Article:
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Harvard, MIT sue Trump administration over rule that strips visas from international students

“The effect — and perhaps even the goal — is to create as much chaos for universities and international students as possible,” the lawsuit said.
People stand on the Massachusetts Institute of Technology campus in Cambridge, Mass., on April 20, 2020.
People stand on the Massachusetts Institute of Technology campus in Cambridge, Mass., on April 20, 2020.Bloomberg / Bloomberg via Getty Images

Harvard University and the Massachusetts Institute of Technology are suing the Trump administration in federal court over a move to strip international students of their visas if their coursework is entirely online when classes resume in the fall.

The lawsuit, filed Wednesday in U.S. District Court in Boston against the Department of Homeland Security and Immigration and Customs Enforcement, or ICE, seeks a temporary restraining order against the policy, which was announced Monday. The lawsuit also seeks an order vacating the policy and a declaration that it is unlawful.

ICE announced Monday that "it was rescinding its COVID-19 exemption for international students, requiring all students on F-1 visas whose university curricula are entirely online to depart the country, and barring any such students currently outside the United States from entering or re-entering the United States,” the lawsuit said.

“ICE’s action leaves hundreds of thousands of international students with no educational options within the United States,” the lawsuit said.

“Just weeks from the start of the fall semester, these students are largely unable to transfer to universities providing on-campus instruction," the lawsuit said, adding that for many such students, returning to their home countries for online instruction is "impossible, impracticable, prohibitively expensive, and/or dangerous.”

The Trump administration's move was seen as a way to pressure colleges and universities to re-open their campuses with in-person classes during the pandemic.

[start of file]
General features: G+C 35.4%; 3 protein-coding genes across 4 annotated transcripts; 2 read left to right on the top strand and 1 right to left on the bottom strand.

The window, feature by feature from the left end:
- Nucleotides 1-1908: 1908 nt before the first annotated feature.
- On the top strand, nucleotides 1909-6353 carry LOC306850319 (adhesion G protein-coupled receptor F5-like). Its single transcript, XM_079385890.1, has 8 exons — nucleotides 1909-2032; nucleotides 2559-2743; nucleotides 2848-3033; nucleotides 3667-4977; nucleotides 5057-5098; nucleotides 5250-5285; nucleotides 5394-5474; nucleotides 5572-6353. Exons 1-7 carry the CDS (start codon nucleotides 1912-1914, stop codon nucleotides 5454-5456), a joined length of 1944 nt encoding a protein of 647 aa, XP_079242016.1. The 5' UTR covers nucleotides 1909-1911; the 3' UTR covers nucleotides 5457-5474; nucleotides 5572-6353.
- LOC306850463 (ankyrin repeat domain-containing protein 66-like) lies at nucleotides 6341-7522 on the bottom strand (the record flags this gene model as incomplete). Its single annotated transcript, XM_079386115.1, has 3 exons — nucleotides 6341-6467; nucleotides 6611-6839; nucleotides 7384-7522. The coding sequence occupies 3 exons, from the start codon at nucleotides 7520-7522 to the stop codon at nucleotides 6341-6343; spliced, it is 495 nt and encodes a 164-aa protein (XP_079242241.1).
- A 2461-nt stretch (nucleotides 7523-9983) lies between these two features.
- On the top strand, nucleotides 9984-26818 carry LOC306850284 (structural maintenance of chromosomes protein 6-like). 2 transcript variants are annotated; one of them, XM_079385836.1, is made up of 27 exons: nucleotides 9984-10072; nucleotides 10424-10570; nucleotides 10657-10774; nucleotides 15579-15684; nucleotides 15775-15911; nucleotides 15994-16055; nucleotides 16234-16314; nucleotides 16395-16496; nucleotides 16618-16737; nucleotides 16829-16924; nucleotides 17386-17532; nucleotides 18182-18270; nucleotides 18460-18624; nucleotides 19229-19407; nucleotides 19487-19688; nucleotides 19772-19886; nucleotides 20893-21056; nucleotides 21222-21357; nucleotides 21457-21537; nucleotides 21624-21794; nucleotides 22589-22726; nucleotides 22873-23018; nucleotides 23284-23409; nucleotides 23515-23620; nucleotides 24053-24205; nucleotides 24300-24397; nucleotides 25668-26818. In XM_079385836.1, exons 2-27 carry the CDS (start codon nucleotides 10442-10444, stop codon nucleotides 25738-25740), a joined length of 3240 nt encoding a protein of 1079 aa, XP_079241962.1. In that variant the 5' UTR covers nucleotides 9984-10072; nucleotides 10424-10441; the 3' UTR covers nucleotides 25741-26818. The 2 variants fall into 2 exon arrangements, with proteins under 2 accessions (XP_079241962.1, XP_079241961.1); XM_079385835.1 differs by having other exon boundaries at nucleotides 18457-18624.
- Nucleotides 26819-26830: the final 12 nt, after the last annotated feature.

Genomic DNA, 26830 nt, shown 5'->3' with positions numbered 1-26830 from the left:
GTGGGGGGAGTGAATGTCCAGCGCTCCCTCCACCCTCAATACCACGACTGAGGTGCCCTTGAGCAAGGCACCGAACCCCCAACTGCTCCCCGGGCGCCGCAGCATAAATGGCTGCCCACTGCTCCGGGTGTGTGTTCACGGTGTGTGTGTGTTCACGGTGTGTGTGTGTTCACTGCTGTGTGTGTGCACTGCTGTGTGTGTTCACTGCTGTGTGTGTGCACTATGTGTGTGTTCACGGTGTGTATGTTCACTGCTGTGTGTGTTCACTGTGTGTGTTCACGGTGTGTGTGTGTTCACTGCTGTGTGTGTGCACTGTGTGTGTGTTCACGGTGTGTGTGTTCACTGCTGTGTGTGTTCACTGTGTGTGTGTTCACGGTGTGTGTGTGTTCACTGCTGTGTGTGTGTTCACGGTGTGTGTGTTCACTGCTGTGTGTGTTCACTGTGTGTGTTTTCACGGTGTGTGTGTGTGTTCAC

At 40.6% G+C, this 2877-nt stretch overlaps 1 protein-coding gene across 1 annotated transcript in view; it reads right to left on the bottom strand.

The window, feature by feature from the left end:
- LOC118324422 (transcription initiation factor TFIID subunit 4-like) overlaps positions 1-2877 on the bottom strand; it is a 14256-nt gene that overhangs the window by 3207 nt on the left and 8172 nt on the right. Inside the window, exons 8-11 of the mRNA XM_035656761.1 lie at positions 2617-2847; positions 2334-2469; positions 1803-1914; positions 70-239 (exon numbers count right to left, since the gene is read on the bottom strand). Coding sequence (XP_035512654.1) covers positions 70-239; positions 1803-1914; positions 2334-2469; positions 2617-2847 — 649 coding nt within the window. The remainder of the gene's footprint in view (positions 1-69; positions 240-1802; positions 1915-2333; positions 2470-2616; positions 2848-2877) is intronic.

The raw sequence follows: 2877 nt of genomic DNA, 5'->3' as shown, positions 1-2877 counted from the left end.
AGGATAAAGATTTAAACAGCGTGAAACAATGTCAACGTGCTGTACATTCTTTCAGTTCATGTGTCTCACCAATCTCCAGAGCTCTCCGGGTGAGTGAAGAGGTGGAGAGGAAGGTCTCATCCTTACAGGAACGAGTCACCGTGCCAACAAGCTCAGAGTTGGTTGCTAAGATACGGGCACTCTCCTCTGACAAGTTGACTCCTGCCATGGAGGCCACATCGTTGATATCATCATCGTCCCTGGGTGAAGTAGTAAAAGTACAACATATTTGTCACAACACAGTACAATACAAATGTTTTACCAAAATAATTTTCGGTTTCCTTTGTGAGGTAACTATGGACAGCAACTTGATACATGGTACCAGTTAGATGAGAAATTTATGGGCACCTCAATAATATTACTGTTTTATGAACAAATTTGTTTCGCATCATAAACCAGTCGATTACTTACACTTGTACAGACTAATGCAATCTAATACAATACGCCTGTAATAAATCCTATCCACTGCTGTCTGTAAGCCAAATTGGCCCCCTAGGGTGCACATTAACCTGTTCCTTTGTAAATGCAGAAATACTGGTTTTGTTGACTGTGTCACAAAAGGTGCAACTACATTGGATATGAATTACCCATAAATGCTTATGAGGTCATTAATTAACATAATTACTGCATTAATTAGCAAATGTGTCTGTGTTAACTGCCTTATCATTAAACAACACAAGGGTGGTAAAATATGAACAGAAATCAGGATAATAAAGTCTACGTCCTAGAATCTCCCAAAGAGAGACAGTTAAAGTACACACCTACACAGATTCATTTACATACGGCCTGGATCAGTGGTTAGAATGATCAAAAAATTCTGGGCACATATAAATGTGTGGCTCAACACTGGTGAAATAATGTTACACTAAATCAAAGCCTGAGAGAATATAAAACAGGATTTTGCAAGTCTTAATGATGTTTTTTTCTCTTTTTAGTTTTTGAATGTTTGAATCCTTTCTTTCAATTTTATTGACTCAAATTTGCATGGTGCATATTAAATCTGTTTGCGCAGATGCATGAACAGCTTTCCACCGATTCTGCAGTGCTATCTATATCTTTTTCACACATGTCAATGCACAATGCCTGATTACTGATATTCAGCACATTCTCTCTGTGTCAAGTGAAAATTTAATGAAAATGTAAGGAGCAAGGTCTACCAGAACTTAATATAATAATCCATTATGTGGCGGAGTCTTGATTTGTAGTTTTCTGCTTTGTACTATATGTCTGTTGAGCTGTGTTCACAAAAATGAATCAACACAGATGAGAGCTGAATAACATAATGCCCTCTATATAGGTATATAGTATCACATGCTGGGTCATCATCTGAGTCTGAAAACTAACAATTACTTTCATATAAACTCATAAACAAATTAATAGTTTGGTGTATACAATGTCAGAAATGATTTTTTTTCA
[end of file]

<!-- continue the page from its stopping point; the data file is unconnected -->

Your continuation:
That, the lawsuit said, would require housing students in "densely packed residential halls," which is neither safe nor "educationally advisable," and force schools to reopen without sufficient time to address "the additional risks to the health and safety of their communities."

“The effect — and perhaps even the goal — is to create as much chaos for universities and international students as possible," the lawsuit said.

DHS and ICE did not immediately respond to requests for comment.

The government announced Monday that international students will not be allowed to stay in the country if the institution in which they're enrolled is holding online-only courses this fall, and those failing to comply with the rules will risk deportation.

Students on F-1 and M-1 visas who face such a situation "must depart the country or take other measures, such as transferring to a school with in-person instruction to remain in lawful status," the Immigration and Customs Enforcement agency said in a news release.

Those who violate the rules "may face immigration consequences including, but not limited to, the initiation of removal proceedings," the agency said.

Ken Cuccinelli, the acting deputy DHS secretary, defended the policy during an interview with CNN Tuesday.

"If they’re not going to be a student or they’re going to be 100 percent online, then they don’t have a basis to be here," Cuccinelli said. “They should go home, and then they can return when the school opens."

On Monday, Harvard's Faculty of Arts and Sciences announced plans to bring back up to 40 percent of its undergraduates back to campus, including all first-year students, for the fall semester. MIT said only seniors will be invited back to campus this fall semester.

Chris Wintersinger, a Harvard Ph.D. student from Canada, told NBC News he felt the Trump administration's immigration policies do not "seem to recognize the humanness and worth that people such as myself bring to this country."

"In short, these orders one after another distract me and my colleagues from the work we're doing and make us question whether we are truly valued and welcomed here," he said.

Wintersinger, a bioengineering student, said he may not be required to leave the United States under the order because he physically works in a lab. But he still feels impacted by the policy, "because of the uncertainty it weighs upon my status here in the United States."

"Educating international students here and then watching policy be enacted that forces us out or makes us question our value here is analogous to a farmer stripping their topsoil and shipping it far away," he said. "It's completely nonsensical, stupid, and cruel."